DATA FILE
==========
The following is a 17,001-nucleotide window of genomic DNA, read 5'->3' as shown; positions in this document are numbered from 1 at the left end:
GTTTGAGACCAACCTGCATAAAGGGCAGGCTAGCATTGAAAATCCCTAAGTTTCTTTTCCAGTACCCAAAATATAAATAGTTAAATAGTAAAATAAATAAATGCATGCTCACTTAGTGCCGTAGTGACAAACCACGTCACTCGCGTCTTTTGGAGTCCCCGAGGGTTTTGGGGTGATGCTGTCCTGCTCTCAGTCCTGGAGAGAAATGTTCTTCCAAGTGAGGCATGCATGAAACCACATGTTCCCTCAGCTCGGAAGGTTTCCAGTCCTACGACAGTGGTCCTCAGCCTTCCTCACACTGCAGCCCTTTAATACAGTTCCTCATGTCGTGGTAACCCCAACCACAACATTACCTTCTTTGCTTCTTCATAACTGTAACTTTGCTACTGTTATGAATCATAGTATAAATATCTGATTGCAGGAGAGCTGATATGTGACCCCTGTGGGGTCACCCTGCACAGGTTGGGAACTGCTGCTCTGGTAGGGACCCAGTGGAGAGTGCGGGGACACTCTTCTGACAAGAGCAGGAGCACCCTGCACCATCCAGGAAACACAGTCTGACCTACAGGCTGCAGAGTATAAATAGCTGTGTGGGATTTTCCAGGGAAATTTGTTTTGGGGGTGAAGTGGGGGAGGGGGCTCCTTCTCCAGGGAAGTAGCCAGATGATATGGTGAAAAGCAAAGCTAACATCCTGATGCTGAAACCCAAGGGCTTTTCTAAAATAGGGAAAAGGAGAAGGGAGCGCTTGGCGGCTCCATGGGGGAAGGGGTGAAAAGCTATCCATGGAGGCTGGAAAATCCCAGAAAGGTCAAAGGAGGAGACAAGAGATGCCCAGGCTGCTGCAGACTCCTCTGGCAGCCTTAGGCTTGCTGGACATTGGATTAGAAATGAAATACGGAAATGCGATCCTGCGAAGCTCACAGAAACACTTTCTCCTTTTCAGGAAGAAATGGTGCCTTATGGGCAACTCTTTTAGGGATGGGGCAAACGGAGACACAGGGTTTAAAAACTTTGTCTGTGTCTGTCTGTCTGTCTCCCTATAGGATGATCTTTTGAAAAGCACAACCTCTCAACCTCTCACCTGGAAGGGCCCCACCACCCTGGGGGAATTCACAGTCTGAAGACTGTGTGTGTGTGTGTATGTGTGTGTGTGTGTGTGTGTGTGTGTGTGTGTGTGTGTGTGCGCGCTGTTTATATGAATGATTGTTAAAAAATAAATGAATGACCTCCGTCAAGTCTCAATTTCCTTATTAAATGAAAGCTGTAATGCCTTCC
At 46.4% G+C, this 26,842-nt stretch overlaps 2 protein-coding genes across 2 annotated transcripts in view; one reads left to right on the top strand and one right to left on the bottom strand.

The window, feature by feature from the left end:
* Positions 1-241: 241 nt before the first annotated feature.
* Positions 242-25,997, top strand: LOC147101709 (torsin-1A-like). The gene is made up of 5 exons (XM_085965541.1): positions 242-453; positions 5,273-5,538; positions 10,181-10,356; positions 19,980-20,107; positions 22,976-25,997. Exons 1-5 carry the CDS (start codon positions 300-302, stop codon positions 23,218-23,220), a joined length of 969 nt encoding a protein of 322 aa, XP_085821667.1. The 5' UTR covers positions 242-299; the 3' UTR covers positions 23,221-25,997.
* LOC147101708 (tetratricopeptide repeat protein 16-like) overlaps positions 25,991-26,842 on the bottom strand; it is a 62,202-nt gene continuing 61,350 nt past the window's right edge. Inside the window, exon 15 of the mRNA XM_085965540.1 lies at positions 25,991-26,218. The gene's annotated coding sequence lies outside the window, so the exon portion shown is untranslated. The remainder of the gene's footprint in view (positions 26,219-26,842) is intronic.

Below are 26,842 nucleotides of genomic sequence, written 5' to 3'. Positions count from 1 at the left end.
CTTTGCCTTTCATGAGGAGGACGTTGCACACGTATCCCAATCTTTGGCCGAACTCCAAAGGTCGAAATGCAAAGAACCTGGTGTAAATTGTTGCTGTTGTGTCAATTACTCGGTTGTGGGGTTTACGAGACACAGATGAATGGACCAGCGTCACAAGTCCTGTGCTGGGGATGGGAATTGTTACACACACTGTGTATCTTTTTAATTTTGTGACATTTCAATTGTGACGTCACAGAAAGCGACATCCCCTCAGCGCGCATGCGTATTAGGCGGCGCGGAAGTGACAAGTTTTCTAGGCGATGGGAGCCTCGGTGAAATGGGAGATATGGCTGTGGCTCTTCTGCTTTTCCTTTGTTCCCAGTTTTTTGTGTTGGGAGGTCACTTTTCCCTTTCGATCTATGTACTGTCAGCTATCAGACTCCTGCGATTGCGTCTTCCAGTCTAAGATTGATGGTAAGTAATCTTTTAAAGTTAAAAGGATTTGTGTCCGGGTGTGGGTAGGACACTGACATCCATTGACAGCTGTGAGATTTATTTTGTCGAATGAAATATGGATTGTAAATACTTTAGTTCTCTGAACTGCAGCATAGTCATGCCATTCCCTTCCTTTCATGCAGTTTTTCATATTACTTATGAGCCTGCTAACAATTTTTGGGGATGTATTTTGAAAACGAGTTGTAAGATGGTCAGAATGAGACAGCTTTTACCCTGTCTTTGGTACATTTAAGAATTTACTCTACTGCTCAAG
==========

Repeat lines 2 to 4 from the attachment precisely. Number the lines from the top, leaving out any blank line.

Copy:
GTTTGAGACCAACCTGCATAAAGGGCAGGCTAGCATTGAAAATCCCTAAGTTTCTTTTCCAGTACCCAAAATATAAATAGTTAAATAGTAAAATAAATAAATGCATGCTCACTTAGTGCCGTAGTGACAAACCACGTCACTCGCGTCTTTTGGAGTCCCCGAGGGTTTTGGGGTGATGCTGTCCTGCTCTCAGTCCTGGAGAGAAATGTTCTTCCAAGTGAGGCATGCATGAAACCACATGTTCCCTCAGCTCGGAAGGTTTCCAGTCCTACGACAGTGGTCCTCAGCCTTCCTCACACTGCAGCCCTTTAATACAGTTCCTCATGTCGTGGTAACCCCAACCACAACATTACCTTCTTTGCTTCTTCATAACTGTAACTTTGCTACTGTTATGAATCATAGTATAAATATCTGATTGCAGGAGAGCTGATATGTGACCCCTGTGGGGTCACCCTGCACAGGTTGGGAACTGCTGCTCTGGTAGGGACCCAGTGGAGAGTGCGGGGACACTCTTCTGACAAGAGCAGGAGCACCCTGCACCATCCAGGAAACACAGTCTGACCTACAGGCTGCAGAGTATAAATAGCTGTGTGGGATTTTCCAGGGAAATTTGTTTTGGGGGTGAAGTGGGGGAGGGGGCTCCTTCTCCAGGGAAGTAGCCAGATGATATGGTGAAAAGCAAAGCTAACATCCTGATGCTGAAACCCAAGGGCTTTTCTAAAATAGGGAAAAGGAGAAGGGAGCGCTTGGCGGCTCCATGGGGGAAGGGGTGAAAAGCTATCCATGGAGGCTGGAAAATCCCAGAAAGGTCAAAGGAGGAGACAAGAGATGCCCAGGCTGCTGCAGACTCCTCTGGCAGCCTTAGGCTTGCTGGACATTGGATTAGAAATGAAATACGGAAATGCGATCCTGCGAAGCTCACAGAAACACTTTCTCCTTTTCAGGAAGAAATGGTGCCTTATGGGCAACTCTTTTAGGGATGGGGCAAACGGAGACACAGGGTTTAAAAACTTTGTCTGTGTCTGTCTGTCTGTCTCCCTATAGGATGATCTTTTGAAAAGCACAACCTCTCAACCTCTCACCTGGAAGGGCCCCACCACCCTGGGGGAATTCACAGTCTGAAGACTGTGTGTGTGTGTGTATGTGTGTGTGTGTGTGTGTGTGTGTGTGTGTGTGTGTGTGTGCGCGCTGTTTATATGAATGATTGTTAAAAAATAAATGAATGACCTCCGTCAAGTCTCAATTTCCTTATTAAATGAAAGCTGTAATGCCTTCC
At 46.4% G+C, this 26,842-nt stretch overlaps 2 protein-coding genes across 2 annotated transcripts in view; one reads left to right on the top strand and one right to left on the bottom strand.

The window, feature by feature from the left end: